Sophie rolled her eyes skyward. As usual, Leah was her impeccable self, not a hair out of place and her peach colored muslin frock freshly pressed and tidy.

Not like Sophie. Despite her attempts to re-pin her hair, most of it hung loose down her back and the sea water had left damp stains on the skirts of her riding habit. She bunched them forward so her sister wouldn’t notice. “We all know how she ties herself in knots when she’s entertaining.”

“Particularly this evening as we are to welcome our new neighbor, Lord Langdon.”

Whom I’ve already met, she thought and a frisson of excitement tickled her scalp when she remember the admiring look in his dark eyes. “Yes, I know,” she said aloud.

“What do you suppose he’s like?” Louise’s face grew dreamy. “He’s said to be ever so handsome and he’s unmarried. Do you suppose he’ll fancy one of us?”

Sophie snorted. “Don’t expect Papa to agree to us marrying anyone at this time. You know he’s said we’re to wait until we’re twenty-one.”

“I don’t know why,” Leah pouted. “Abigail Penner had her season at eighteen and is already engaged to be married while we are stuck here in Cornwall.”

Where I much prefer to be. “It’s not so terrible. There are shops and tea rooms and a theatre close by in Truro.”

Leah gave her an incredulous look. “You? What do you know of the shops?”

Sophie made a wry grimace. She fooled no one, visiting the shops was not her favourite form of pleasure. She much preferred outdoor past times such as riding or archery. If she must be indoors, then she filled her time with reading or sketching. Needlework made her head ache and her fingers were like sausages on the pianoforte that graced the sitting room. “I’ve heard tell that some of the establishments are as fine as any that can be found in London.”

Leah frowned and gave Sophie a push. “You’d best find Mama.” Her grey eyes were earnest. “Or she’ll have your head.”

Sophie nodded and headed towards the staircase leading to the upper floors. With any luck she could shed her riding habit and its telltale stains.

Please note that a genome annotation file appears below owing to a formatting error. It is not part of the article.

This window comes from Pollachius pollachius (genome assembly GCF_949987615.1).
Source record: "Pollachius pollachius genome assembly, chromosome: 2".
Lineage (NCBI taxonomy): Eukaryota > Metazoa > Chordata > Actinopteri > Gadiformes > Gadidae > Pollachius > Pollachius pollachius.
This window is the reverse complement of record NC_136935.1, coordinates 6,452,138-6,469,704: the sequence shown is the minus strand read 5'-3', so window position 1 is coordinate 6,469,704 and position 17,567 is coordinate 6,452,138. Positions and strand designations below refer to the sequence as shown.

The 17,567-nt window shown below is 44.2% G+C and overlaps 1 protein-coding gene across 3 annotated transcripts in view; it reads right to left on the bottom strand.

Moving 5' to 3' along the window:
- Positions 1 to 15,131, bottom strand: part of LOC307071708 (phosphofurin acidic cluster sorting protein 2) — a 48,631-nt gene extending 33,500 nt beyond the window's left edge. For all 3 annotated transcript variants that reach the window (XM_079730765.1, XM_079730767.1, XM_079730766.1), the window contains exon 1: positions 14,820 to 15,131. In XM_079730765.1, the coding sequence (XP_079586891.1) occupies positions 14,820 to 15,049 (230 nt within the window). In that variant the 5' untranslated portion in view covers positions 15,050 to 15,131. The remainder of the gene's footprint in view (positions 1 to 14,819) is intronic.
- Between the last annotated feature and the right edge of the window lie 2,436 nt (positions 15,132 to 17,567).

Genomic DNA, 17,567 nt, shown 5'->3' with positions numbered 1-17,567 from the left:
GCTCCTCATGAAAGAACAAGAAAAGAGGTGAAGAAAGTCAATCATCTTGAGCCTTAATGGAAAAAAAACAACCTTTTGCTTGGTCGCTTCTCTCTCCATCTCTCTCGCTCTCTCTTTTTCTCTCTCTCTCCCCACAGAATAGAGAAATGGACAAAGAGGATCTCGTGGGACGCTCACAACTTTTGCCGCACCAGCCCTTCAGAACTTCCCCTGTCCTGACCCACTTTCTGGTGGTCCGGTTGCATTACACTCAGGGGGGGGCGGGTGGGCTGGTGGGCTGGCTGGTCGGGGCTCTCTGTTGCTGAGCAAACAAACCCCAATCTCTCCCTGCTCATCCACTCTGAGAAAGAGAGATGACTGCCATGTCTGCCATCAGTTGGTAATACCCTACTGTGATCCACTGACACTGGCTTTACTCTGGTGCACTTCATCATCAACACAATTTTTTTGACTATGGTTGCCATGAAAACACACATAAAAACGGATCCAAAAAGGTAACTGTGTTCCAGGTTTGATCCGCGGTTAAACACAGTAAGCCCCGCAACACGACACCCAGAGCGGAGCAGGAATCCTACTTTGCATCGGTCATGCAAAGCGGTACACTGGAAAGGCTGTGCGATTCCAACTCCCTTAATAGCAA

Halfway up the staircase, Catherine flashed past her heading downstairs, blonde curls bouncing with every step. “Where have you been?” she threw over her shoulder as she reached the bottom. “Mama’s in a state and nothing will do but she must speak with you.” She didn’t wait for Sophie to respond but darted into the library.

To hide, Sophie could only presume, and she picked up her pace. Mama must really be annoyed with her this time if both Leah and Catherine issued warnings. She reached the first landing and had her hand on the railing of the stairs leading to her room on the next level when Lady Evelyn Harrington’s voice rang through the air.

“Sophie.” 

Mama’s annoyed tone couldn’t be ignored. Drat. Sophie’s heart sank and she cast a longing glance up the stairs. She’d not make her escape after all. She turned and spied her mother advancing on her like a square-rigged frigate. Plump and petite, her stature belied an iron will. A few wrinkles haloed her blue eyes and a few grey hairs shadowed her blonde hair but she was still attractive and Papa adored her. She still looked much as she had when their family portrait was painted soon after Catherine’s arrival. It hung over the staircase with other Harringtons past.

“I’d ask where you’ve been for most of the afternoon but I see you’ve been wading.” Her mouth tightened and she pointed to the hem of Sophie’s skirts. “I can only assume your boots are also wet because I can’t imagine a daughter of mine being so foolish as to splash about barefoot where others might see you. And please don’t tell me you went down to the beach. It’s not safe with all the smugglers sullying our coast.”

Sophie clasped her hands at her waist. “No Mama, I didn’t go to the beach. I was hot so I dipped my toes in the creek behind the mill.” Heat crept up her neck and into her cheeks and she hoped she didn’t look as guilty as she felt over the fib. Thankfully she said nothing about Sophie riding out without a groom to accompany her so Hobbs must have kept that to himself.